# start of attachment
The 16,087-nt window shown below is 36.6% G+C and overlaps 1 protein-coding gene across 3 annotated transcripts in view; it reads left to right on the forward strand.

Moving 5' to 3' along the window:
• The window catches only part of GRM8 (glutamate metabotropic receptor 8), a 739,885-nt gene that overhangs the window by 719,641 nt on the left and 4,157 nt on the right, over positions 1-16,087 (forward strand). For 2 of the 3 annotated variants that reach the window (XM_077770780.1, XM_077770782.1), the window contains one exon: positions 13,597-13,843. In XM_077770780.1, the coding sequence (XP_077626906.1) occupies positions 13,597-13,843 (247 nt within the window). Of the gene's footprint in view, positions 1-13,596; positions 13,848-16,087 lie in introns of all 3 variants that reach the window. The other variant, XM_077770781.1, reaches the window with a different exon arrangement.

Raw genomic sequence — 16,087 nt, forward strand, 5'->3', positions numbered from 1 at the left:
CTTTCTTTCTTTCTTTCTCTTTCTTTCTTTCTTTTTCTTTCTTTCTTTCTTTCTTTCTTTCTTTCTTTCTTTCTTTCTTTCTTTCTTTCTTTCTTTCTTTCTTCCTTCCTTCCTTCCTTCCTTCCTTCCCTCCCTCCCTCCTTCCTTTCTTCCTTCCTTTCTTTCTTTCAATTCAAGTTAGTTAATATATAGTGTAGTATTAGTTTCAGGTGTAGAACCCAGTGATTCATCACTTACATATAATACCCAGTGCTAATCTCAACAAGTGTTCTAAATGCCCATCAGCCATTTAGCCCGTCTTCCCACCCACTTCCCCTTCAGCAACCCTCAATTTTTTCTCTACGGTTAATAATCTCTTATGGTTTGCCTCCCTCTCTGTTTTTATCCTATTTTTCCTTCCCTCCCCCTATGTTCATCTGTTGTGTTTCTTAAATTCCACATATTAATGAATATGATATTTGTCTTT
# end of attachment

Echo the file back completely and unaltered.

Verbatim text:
The 16,087-nt window shown below is 36.6% G+C and overlaps 1 protein-coding gene across 3 annotated transcripts in view; it reads left to right on the forward strand.

Moving 5' to 3' along the window:
• The window catches only part of GRM8 (glutamate metabotropic receptor 8), a 739,885-nt gene that overhangs the window by 719,641 nt on the left and 4,157 nt on the right, over positions 1-16,087 (forward strand). For 2 of the 3 annotated variants that reach the window (XM_077770780.1, XM_077770782.1), the window contains one exon: positions 13,597-13,843. In XM_077770780.1, the coding sequence (XP_077626906.1) occupies positions 13,597-13,843 (247 nt within the window). Of the gene's footprint in view, positions 1-13,596; positions 13,848-16,087 lie in introns of all 3 variants that reach the window. The other variant, XM_077770781.1, reaches the window with a different exon arrangement.

Raw genomic sequence — 16,087 nt, forward strand, 5'->3', positions numbered from 1 at the left:
CTTTCTTTCTTTCTTTCTCTTTCTTTCTTTCTTTTTCTTTCTTTCTTTCTTTCTTTCTTTCTTTCTTTCTTTCTTTCTTTCTTTCTTTCTTTCTTTCTTTCTTCCTTCCTTCCTTCCTTCCTTCCTTCCCTCCCTCCCTCCTTCCTTTCTTCCTTCCTTTCTTTCTTTCAATTCAAGTTAGTTAATATATAGTGTAGTATTAGTTTCAGGTGTAGAACCCAGTGATTCATCACTTACATATAATACCCAGTGCTAATCTCAACAAGTGTTCTAAATGCCCATCAGCCATTTAGCCCGTCTTCCCACCCACTTCCCCTTCAGCAACCCTCAATTTTTTCTCTACGGTTAATAATCTCTTATGGTTTGCCTCCCTCTCTGTTTTTATCCTATTTTTCCTTCCCTCCCCCTATGTTCATCTGTTGTGTTTCTTAAATTCCACATATTAATGAATATGATATTTGTCTTT